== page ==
Adrian currently works as an Accessibility Software Engineer at GitHub as part of a talented, diverse, and motivated team that works on making GitHub and the Internet a better and more accessible place for everyone.
When he's not at the office he enjoys a good read, working his way through any delicious recipe, and indulging his love for traveling to new places.
When we develop a new web application, we often put a lot of work on the design, on making it beautiful and usable. In other words, we want our web app to be effective, efficient, and satisfying for the user. But a lot of times we don't think about the user experience for people with disabilities, including people with age-related impairments.
For the web, accessibility (a11y ) means that people with disabilities can perceive, understand, navigate, and interact with websites and tools, and that they can contribute equally without barriers.” (Source: W3C - Web Accessibility Initiative). Our role as frontend and web developers is to create clear interfaces to make people understand and care about data, independently of their disabilities or impairments, but what we, developers, often forget is to ensure that the code we write follows the Web Content Accessibility Guidelines (WCAG), and the only way to achieve that is testing, either manual or automated.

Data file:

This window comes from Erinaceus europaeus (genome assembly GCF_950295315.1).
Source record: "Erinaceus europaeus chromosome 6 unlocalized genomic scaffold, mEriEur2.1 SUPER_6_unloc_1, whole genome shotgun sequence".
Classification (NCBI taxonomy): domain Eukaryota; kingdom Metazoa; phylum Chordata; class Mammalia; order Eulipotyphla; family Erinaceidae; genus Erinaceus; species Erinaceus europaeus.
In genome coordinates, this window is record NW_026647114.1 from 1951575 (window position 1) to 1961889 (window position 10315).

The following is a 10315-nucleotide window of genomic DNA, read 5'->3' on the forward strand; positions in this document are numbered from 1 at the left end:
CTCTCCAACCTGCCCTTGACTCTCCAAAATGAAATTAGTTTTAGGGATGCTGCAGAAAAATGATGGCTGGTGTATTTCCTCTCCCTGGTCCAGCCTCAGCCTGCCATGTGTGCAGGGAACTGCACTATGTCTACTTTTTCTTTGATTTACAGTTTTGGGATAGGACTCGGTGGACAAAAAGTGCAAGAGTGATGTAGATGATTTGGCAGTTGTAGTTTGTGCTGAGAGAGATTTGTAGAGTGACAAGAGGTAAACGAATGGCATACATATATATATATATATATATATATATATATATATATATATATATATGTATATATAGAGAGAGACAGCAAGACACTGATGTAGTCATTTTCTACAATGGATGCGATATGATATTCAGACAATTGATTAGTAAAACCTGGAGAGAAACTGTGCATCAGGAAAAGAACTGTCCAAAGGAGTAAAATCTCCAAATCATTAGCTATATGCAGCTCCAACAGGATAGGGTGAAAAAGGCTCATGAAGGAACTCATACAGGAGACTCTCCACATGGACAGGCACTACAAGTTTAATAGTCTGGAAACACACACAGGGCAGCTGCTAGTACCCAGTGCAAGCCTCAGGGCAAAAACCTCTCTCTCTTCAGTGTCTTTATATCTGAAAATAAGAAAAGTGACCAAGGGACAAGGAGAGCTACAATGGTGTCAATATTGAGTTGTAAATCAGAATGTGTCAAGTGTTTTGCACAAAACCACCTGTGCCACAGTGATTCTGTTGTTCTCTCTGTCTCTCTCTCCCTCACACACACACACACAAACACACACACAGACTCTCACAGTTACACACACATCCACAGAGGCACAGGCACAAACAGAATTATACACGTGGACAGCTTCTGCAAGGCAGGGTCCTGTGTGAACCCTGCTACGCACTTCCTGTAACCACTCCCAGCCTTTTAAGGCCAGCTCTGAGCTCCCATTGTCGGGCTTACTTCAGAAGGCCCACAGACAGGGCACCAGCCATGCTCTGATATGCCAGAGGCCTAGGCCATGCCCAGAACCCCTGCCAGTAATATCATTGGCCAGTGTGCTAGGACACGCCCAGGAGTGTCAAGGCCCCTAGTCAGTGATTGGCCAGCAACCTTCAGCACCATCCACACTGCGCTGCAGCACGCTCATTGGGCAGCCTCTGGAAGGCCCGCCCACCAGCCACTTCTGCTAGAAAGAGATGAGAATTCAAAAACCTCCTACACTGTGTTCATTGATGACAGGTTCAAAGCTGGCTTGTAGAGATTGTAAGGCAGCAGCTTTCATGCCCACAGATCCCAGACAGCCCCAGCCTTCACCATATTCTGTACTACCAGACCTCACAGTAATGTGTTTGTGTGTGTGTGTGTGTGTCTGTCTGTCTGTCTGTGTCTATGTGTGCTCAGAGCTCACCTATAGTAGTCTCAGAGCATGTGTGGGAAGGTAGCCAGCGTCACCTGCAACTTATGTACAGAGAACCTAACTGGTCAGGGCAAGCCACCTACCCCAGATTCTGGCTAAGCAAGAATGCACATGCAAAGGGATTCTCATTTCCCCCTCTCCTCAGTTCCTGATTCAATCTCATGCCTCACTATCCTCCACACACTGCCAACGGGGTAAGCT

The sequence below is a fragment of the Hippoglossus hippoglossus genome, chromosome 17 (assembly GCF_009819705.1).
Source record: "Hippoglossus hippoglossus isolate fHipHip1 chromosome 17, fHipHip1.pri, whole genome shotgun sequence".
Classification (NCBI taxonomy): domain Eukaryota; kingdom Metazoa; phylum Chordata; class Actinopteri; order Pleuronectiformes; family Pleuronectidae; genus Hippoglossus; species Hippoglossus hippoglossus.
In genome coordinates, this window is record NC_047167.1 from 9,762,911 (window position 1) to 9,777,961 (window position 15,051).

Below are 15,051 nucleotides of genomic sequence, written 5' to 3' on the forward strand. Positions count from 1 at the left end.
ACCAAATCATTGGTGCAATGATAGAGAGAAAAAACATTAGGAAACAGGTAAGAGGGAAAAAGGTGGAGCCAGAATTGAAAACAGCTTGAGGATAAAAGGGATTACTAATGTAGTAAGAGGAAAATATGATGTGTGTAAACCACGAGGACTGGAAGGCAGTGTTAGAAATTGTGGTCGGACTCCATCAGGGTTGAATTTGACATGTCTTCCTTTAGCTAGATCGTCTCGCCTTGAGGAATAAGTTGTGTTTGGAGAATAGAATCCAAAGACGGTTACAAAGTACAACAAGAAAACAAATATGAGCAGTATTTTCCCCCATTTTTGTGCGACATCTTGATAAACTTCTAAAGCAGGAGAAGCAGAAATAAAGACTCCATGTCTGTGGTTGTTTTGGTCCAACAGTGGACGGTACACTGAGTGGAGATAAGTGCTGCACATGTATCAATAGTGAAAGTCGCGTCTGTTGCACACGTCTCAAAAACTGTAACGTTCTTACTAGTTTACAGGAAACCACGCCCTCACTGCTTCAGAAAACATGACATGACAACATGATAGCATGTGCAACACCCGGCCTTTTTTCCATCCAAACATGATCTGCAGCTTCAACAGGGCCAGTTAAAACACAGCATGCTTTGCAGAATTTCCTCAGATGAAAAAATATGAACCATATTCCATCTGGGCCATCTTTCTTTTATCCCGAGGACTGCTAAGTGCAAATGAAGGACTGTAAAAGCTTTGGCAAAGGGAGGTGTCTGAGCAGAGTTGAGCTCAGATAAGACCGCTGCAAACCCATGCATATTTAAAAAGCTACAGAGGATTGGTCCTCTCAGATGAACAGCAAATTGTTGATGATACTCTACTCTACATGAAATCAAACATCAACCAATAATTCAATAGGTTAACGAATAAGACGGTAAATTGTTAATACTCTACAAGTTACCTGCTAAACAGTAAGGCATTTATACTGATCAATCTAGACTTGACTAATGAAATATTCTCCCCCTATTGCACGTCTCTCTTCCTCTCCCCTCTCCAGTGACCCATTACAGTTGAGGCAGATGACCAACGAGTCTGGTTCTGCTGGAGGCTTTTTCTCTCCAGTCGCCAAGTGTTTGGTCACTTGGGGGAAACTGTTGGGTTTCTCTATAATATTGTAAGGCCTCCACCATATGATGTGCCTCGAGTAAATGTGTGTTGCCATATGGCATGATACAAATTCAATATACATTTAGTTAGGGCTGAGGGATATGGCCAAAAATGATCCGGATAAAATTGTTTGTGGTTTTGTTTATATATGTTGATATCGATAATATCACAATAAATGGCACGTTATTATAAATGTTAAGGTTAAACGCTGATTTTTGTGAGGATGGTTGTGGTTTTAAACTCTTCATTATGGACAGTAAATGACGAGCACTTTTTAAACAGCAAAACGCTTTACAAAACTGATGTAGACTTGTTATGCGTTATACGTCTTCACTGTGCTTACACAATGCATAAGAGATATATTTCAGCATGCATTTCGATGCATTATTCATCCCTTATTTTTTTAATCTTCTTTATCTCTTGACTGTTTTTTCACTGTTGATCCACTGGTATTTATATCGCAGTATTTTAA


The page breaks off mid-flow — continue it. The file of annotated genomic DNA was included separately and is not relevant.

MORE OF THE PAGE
Automated web a11y tests can free up our QA team from manual testing every part of our application…but…they can't automatically, and magically, make our site accessible.
We should use automated a11y tests as one step of a larger testing process. Don't forget that only 20% to 50% of all accessibility issues can automatically be detected.